The Number of Female Rappers Signed to Major Labels Dropped From 40 to Just Three

Female MC’s, rappers and producers haven’t gone away; they just aren’t getting contracts with major labels anymore

Angel Haze
Angel Haze, whose album dropped in December after months of fighting with her label. NRK P3

The gap between men and women in the workplace is bigger than just the wage gap. There simply are fewer women working in all sorts of industries. Take rap, for example. In a recent post at NPR’s Code Switch, Erik Nielson points out that the number of female rappers signed to major labels isn’t just low—it’s lower than it has been in nearly thirty years. 

“Whereas in the late 1980s and early 1990s there were more than 40 women signed to major labels, in 2010 there were just three,” Nielson writes. When Nicki Minaj’s album "Pink Friday" was certified platinum in 2010, it broke an eight year dry spell for solo female MCs. But Nielson says that Minaj is an exception, not the rule. “Nicki Minaj's commercial success over the last decade has stood as an exception to the unwritten rule that women rappers no longer have a place among elite artists,” he writes. 

Women used to be a regular feature on the rap scene: Salt-n-Pepa, Eve, Lauryn Hill, Missy Elliot, Foxy Brown, Amil, Monie Love, Queen Latifah all had major successes in the 80s and 90s. And male rap groups often had a female member, “Death Row had Lady of Rage, Flipmode Squad had Rah Digga, Native Tongues had Monie Love (and Latifah) and so on,” writes Neilson. In 2003, the Grammys added a category for Best Female Rap Solo Performance. 

But just two years later the Grammys had nixed the category, as the number of women signed with major labels dropped. But why? Nielson talked to MC Lyte, the first woman to release a solo rap album with a major label:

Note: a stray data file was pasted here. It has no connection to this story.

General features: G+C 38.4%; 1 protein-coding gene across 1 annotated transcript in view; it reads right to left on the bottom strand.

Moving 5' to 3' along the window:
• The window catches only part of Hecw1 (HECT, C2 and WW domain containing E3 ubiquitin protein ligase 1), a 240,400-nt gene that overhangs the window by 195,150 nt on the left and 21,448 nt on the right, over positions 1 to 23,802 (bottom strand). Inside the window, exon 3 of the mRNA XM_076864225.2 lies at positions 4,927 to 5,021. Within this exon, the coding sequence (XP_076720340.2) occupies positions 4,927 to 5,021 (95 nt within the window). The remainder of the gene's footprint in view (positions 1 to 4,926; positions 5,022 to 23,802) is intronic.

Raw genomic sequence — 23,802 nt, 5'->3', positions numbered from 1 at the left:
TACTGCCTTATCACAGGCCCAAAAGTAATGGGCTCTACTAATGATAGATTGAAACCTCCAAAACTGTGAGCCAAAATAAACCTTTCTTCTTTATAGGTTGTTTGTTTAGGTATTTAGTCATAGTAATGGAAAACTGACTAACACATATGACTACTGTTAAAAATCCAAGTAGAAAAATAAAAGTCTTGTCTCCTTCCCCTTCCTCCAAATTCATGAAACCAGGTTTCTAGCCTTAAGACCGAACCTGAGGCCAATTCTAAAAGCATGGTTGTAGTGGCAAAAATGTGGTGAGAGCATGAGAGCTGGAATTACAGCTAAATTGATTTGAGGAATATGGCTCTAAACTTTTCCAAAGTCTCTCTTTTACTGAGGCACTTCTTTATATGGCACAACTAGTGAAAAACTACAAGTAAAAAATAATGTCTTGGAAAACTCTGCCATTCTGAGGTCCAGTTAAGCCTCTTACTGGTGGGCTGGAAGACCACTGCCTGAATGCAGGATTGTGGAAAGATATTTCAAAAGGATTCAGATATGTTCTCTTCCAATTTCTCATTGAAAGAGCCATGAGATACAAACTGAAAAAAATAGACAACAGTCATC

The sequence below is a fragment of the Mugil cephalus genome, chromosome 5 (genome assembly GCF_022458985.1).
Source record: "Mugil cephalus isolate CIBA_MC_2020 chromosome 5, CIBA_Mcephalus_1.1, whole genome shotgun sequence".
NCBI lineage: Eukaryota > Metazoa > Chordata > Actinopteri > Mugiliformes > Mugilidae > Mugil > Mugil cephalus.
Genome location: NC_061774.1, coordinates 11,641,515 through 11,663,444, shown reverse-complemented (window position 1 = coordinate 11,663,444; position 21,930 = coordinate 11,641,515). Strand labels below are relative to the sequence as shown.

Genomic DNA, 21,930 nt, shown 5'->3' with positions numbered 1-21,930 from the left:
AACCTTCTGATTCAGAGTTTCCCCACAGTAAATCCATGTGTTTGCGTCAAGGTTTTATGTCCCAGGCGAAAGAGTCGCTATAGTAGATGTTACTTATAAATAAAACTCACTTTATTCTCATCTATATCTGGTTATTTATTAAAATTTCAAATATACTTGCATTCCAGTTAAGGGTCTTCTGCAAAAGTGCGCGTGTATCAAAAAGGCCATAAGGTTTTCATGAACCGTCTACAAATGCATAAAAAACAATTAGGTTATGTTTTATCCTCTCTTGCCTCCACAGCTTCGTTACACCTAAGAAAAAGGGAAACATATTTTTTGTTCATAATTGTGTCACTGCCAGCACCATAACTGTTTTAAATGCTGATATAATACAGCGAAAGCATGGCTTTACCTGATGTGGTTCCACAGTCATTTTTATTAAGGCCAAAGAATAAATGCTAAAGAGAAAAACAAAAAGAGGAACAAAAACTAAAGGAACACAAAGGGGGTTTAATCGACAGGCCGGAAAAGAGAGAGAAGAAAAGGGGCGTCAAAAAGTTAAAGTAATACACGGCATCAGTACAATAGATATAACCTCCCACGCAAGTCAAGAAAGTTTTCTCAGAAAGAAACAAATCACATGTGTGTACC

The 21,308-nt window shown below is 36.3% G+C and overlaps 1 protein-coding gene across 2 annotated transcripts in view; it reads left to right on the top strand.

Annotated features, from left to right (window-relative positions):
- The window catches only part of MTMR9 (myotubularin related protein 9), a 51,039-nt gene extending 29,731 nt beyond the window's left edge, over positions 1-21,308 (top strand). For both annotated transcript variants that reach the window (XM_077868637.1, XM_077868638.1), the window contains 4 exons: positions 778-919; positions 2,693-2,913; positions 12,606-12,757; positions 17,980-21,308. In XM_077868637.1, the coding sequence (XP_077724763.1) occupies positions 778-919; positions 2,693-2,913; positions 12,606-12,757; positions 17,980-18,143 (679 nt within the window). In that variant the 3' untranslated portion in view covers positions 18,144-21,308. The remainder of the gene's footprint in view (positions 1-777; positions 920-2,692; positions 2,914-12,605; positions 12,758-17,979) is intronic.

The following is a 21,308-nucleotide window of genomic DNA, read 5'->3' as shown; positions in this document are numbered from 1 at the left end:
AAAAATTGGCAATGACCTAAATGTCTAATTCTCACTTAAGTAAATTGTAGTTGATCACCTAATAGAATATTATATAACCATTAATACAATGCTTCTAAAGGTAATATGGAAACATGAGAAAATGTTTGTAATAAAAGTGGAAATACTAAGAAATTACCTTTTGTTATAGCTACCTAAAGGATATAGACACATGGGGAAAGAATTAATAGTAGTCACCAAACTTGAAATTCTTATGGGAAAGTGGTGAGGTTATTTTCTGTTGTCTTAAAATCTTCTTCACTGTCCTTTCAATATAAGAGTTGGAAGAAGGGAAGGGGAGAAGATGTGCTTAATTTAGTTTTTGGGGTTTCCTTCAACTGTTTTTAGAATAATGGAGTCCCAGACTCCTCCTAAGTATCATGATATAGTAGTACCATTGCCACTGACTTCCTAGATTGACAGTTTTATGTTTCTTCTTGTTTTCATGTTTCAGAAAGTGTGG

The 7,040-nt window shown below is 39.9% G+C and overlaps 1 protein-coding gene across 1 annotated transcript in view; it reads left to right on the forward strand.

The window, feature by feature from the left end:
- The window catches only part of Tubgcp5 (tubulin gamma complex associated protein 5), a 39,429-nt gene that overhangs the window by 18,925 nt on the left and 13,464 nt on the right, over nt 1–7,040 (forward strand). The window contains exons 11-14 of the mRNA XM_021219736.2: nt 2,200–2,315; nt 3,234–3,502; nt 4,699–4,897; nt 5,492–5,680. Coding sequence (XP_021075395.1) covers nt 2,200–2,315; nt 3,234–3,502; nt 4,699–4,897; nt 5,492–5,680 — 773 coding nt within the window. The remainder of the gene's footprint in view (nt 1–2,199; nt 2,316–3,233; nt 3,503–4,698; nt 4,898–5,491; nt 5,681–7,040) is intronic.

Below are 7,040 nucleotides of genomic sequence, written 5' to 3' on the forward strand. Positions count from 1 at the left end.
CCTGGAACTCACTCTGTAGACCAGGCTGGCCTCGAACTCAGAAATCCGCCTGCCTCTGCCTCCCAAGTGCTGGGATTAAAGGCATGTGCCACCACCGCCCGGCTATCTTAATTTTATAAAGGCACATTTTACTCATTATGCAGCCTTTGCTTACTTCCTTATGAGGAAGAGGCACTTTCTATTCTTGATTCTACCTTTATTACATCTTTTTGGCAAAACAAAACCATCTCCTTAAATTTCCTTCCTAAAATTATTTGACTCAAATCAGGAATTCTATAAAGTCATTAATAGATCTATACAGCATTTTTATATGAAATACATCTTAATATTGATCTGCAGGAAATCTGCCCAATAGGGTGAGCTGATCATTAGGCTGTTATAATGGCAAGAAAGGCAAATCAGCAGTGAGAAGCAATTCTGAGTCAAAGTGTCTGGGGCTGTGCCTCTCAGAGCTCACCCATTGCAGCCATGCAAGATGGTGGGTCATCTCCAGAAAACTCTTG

She offered a number of explanations for the shift, but one of her points in particular caught my attention. According to Lyte, it's far more risky to sign women artists today because of the costs associated with their physical appearance. Hair, make-up and wardrobe all add up, she said, and therefore women — who already face an uphill battle when it comes to selling records — become an even more questionable business proposition.

Of course, the female MCs, rappers and producers haven’t gone away. They’ve always been here. They just aren’t getting contracts with major labels. Which of course, isn’t unlike any other male dominated industry. Take architecture for example: women represent about 50 percent of the students in architecture programs in the United States. But only 18 percent of licensed architects are women. It’s not that women aren’t interested in these industries, it’s that something is keeping them out.


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